Time For Daylilies

Time For Daylilies

The Midseason Stalwart As we end June and begin heading into the Fourth of July holiday, it is time for  Hemerocallis, or “daylilies”. They really come into their glory at this time, bridging the rose and the Lilium (true lily) bulbs. From the simple “roadside lily” this plant has become a major landscape component and the Midwestern gardener’s most dependable flowering friend. I can remember my Dad’s excitement when “Stella D’Oro” was introduced, with its promise of all summer flowers (he was a great fan of daylilies). Since then, this variety has become ubiquitous, spawning others with its same qualities, and helping to make the Hemerocallis much more than the sidenote it once was. Heights, Colors, Recipes! For the modern gardener, the varied heights, bloom times, delicious colors, and flower forms help make this one of the top perennials to include in our yards. They have so many uses from color in the border to slope holding plants, to features throughout the landscape, including service as a groundcover. Plus you can eat the budswarning: some people are allergic to them! The taste? A little like squash blossoms, a little like radish. Just saute in some butter. The flowers and tubers are edible, as well. The Look A large mound of arching, lush green straps that last attractively throughout the season. In the Midwest, this stays good looking until hard frost, and arrives each spring just late enough to make cover for bulbs. Early bloomer : June Midseason – July Late: – August-September The flowers are the highlight of this major landscape perennial. They arrive in midseason, according to whether they are early,...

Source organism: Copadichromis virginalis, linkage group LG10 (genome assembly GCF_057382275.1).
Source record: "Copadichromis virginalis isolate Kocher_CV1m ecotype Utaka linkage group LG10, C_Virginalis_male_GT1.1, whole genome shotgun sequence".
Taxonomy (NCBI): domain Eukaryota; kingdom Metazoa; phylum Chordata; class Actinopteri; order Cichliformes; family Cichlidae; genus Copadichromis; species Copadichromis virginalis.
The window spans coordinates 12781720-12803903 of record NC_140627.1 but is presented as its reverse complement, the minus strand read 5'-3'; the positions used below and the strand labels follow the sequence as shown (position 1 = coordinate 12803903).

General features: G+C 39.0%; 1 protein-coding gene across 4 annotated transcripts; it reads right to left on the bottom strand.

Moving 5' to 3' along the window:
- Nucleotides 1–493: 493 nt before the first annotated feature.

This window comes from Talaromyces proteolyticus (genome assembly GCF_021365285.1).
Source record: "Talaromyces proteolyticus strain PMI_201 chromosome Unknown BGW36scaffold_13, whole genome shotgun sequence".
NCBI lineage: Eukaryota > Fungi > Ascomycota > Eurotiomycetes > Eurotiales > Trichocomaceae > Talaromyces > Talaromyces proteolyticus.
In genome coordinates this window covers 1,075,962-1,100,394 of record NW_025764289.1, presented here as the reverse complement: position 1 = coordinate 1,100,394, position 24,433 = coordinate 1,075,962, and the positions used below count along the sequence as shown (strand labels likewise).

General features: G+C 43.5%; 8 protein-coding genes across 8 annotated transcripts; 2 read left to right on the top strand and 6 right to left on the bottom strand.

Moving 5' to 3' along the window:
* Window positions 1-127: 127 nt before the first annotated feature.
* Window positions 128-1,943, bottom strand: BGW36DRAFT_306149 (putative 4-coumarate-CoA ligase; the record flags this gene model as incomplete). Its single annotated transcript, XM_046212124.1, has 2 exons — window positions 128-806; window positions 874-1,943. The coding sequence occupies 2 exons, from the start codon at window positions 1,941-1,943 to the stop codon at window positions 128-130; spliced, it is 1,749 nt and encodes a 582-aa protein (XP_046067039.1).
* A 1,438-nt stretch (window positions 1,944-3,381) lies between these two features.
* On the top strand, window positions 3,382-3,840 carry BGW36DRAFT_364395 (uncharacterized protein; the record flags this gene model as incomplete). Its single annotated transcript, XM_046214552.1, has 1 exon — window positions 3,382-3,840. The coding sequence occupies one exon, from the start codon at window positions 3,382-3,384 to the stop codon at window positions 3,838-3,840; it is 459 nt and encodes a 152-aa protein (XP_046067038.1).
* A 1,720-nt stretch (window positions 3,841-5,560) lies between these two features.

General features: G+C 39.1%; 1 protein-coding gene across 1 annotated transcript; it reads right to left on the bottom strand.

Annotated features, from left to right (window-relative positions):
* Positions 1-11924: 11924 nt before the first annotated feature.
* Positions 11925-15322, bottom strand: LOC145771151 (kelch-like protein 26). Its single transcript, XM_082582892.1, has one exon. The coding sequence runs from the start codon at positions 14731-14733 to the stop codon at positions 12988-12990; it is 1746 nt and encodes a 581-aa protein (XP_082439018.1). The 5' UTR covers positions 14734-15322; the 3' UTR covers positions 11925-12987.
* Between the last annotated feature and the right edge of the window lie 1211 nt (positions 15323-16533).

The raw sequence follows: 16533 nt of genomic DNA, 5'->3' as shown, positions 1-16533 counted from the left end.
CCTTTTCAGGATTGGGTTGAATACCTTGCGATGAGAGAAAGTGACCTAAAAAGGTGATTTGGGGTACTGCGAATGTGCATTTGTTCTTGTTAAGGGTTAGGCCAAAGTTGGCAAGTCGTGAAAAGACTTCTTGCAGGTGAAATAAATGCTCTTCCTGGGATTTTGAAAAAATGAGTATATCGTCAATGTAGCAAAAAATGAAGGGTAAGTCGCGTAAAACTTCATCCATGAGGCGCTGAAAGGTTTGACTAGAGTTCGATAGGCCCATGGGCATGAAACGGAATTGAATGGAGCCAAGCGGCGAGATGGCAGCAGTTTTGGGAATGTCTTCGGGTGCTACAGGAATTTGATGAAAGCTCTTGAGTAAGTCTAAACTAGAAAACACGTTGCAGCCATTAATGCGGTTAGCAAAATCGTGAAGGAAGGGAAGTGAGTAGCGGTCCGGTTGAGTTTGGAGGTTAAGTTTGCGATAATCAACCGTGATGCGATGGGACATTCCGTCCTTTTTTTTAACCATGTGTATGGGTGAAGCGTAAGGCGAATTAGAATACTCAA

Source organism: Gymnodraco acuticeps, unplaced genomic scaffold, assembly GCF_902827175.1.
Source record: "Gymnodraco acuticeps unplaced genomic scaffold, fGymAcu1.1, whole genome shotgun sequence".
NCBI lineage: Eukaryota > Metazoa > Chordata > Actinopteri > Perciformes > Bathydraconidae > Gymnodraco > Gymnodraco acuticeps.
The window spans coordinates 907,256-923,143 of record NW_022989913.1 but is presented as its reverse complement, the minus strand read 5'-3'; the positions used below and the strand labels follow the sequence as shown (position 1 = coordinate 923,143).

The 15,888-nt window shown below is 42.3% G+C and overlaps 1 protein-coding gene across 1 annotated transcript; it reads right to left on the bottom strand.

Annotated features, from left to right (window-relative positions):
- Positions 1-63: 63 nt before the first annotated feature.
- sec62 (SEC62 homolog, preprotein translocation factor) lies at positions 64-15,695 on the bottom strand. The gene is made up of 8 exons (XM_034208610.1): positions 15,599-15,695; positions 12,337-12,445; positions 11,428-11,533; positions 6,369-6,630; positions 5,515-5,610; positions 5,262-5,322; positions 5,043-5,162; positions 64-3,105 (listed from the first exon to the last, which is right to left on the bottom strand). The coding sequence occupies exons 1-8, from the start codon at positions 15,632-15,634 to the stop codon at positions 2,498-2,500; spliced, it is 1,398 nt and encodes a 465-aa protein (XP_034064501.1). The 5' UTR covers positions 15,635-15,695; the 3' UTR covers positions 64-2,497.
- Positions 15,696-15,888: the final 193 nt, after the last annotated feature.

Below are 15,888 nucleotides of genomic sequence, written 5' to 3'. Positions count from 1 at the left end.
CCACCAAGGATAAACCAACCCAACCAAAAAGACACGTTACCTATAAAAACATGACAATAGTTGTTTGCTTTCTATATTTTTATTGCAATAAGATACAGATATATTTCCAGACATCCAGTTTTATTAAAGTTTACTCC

New Breeds Of Coreopsis

New Breeds Of Coreopsis